After popping the question, my new fiancé and I parked outside of a Chick-Fil-A in my mom’s SUV and stuffed our faces with chicken sandwiches and waffle fries.
This wasn’t part of the plan, and as far as I knew, it didn’t sound like any plan I heard of.
My plan to propose to my girlfriend Megan was simple: take her to dinner, propose, celebrate with family and friends at a bar. The details of the first and last part of the plan were set. The second part — where I propose — was not. I only knew that at some point between dinner and the bar afterward, my knee would drop at some point. I just didn’t know where.
Several people asked me how I should do it. I answered their question with another question. “I don’t know, how should I do it?”
A lot of people told me their stories about proposing or being proposed to. About 90% were the same: the question was asked in the kitchen of someone’s house. Nothing wrong with that. In fact, I thought that was a great idea. But everyone who told that story told me not to do that.
They suggested a variety of parks and scenic venues, places with a romantic ambience.
Two things about me: I have a massive head and zero romantic attributes. The most romantic gesture I ever did for someone was cook them dinner, and I only did that because I also wanted to eat.
My dad suggested I propose in the restaurant we were going to. I politely declined by staring off into space and not responding to his suggestion. Then I laid out how that wouldn’t work since I have the athletic prowess of a boulder.
I’d most likely fumble the ring into a pasta dish or bump my ass into someone’s table and spill their glasses of wine. With everyone in the restaurant talking, I’d have to speak rather loudly in order for her to hear me. But if I did that I’d petrify my girlfriend as then everyone would be looking at her because a bear in a sports coat is yelling at her to marry him.
A week went by and I had no definitive plan. Thankfully, my uncle had suggested a newly build piazza (Italian for baseball catcher) down the street from the restaurant. It was a great idea, but giving him the satisfaction of using his advice didn’t sit well with me. So, I used that as the Plan B to my non-existent Plan A.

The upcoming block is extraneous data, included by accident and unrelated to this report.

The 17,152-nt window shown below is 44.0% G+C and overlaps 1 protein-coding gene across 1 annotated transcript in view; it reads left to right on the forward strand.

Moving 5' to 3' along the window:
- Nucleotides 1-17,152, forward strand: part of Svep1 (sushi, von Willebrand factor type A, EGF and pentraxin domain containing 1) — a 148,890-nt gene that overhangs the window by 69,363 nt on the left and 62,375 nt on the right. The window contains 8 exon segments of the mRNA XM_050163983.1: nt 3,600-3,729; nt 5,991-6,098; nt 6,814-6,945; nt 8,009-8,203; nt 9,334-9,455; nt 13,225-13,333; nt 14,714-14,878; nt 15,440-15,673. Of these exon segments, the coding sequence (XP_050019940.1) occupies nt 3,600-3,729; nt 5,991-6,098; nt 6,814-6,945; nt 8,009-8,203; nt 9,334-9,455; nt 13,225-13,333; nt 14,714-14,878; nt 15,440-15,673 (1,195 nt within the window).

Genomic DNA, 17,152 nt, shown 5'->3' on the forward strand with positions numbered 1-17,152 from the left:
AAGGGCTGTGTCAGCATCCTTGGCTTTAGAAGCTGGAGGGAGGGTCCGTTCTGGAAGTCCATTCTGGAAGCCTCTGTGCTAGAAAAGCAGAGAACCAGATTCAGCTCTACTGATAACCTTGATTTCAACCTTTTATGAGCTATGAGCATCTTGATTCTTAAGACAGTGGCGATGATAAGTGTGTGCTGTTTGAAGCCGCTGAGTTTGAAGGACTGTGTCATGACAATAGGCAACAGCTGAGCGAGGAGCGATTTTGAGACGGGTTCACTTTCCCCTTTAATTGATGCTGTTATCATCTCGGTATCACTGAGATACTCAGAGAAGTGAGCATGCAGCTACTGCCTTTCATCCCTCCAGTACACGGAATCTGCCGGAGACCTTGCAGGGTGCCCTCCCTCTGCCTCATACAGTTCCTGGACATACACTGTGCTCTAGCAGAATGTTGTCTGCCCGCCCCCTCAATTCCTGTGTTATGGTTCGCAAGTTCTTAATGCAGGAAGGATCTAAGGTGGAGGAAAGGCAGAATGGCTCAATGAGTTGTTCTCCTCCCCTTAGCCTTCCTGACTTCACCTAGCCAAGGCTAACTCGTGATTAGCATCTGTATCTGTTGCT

Then we approached the restaurant and Plan B became Plan A. There was no parking in the lot next door, so we had to park on the street.
“While we’re down here, let’s check out this piazza,” I said.
After struggling to parallel an SUV on a crammed street (see: Austin Powers in a hallway), we got out of the vehicle. While exiting, I saw a couple dressed to the nines walking past us. I feared that maybe they, too, would head to the piazza. I began to sweat, more so than usual.
Sure, I could have proposed in front of them. But then they’d witness it and likely want to be a part of the moment, like clapping or saying “congrats.” I know that reads trivial but trust me, it’s not.
Thankfully, we were alone. We entered the piazza and using the skills I gained in high school acting classes, I pretended to care about the structure of the piazza and the fountain inside of it to really sell the con that I was just wanted to look around.
“Wow, marble, huh?”
As soon as she turned around, I dropped to my knee. In hindsight, I should have eased myself down as driving my knee into solid rock with my entire bodyweight was not a pleasant experience.
She turned around and immediately thought I was joking. I was not. I pulled out the ring and simply asked her to marry me. I thought about trying to recite some dumb, corny line I thought of in the shower but I was nervous and my knee was in a great deal of pain so decided to skip it and just straight-up ask her.
Since we missed my reservation, and because we didn’t want to wait an hour to eat, we went to Chick-Fil-A. We laughed at ourselves from the time we entered the drive-thru until I finished all of my meal and half of hers.
I couldn’t have planned it any better myself.
And that’s because I didn’t.